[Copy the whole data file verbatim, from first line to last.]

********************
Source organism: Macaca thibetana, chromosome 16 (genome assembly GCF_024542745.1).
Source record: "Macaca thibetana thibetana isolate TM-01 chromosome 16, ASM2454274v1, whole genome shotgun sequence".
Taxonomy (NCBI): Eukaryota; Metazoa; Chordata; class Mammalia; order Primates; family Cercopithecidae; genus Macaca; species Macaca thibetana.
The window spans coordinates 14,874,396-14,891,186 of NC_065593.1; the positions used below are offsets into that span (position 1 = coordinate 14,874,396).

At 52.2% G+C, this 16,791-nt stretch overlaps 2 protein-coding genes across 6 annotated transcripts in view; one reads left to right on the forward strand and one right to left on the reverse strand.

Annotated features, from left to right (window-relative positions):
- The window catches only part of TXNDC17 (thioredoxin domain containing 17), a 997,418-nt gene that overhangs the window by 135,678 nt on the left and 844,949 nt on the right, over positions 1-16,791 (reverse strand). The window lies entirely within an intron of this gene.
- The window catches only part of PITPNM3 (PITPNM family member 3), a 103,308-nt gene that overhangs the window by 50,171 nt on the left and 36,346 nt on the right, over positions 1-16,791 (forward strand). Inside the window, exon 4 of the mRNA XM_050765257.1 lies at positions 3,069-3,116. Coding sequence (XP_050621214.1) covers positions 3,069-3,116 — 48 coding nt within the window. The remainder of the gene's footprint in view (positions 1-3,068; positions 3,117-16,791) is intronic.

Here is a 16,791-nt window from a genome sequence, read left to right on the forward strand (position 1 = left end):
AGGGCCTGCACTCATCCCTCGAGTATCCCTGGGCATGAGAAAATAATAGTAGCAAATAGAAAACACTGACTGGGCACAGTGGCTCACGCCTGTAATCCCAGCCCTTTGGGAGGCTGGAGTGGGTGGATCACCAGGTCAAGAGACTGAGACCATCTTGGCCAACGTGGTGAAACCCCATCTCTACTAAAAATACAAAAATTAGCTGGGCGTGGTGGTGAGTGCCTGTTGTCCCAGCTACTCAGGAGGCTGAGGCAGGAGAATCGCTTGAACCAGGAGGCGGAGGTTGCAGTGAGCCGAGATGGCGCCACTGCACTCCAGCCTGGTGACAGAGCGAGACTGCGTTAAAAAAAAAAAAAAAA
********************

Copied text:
Source organism: Macaca thibetana, chromosome 16 (genome assembly GCF_024542745.1).
Source record: "Macaca thibetana thibetana isolate TM-01 chromosome 16, ASM2454274v1, whole genome shotgun sequence".
Taxonomy (NCBI): Eukaryota; Metazoa; Chordata; class Mammalia; order Primates; family Cercopithecidae; genus Macaca; species Macaca thibetana.
The window spans coordinates 14,874,396-14,891,186 of NC_065593.1; the positions used below are offsets into that span (position 1 = coordinate 14,874,396).

At 52.2% G+C, this 16,791-nt stretch overlaps 2 protein-coding genes across 6 annotated transcripts in view; one reads left to right on the forward strand and one right to left on the reverse strand.

Annotated features, from left to right (window-relative positions):
- The window catches only part of TXNDC17 (thioredoxin domain containing 17), a 997,418-nt gene that overhangs the window by 135,678 nt on the left and 844,949 nt on the right, over positions 1-16,791 (reverse strand). The window lies entirely within an intron of this gene.
- The window catches only part of PITPNM3 (PITPNM family member 3), a 103,308-nt gene that overhangs the window by 50,171 nt on the left and 36,346 nt on the right, over positions 1-16,791 (forward strand). Inside the window, exon 4 of the mRNA XM_050765257.1 lies at positions 3,069-3,116. Coding sequence (XP_050621214.1) covers positions 3,069-3,116 — 48 coding nt within the window. The remainder of the gene's footprint in view (positions 1-3,068; positions 3,117-16,791) is intronic.

Here is a 16,791-nt window from a genome sequence, read left to right on the forward strand (position 1 = left end):
AGGGCCTGCACTCATCCCTCGAGTATCCCTGGGCATGAGAAAATAATAGTAGCAAATAGAAAACACTGACTGGGCACAGTGGCTCACGCCTGTAATCCCAGCCCTTTGGGAGGCTGGAGTGGGTGGATCACCAGGTCAAGAGACTGAGACCATCTTGGCCAACGTGGTGAAACCCCATCTCTACTAAAAATACAAAAATTAGCTGGGCGTGGTGGTGAGTGCCTGTTGTCCCAGCTACTCAGGAGGCTGAGGCAGGAGAATCGCTTGAACCAGGAGGCGGAGGTTGCAGTGAGCCGAGATGGCGCCACTGCACTCCAGCCTGGTGACAGAGCGAGACTGCGTTAAAAAAAAAAAAAAAA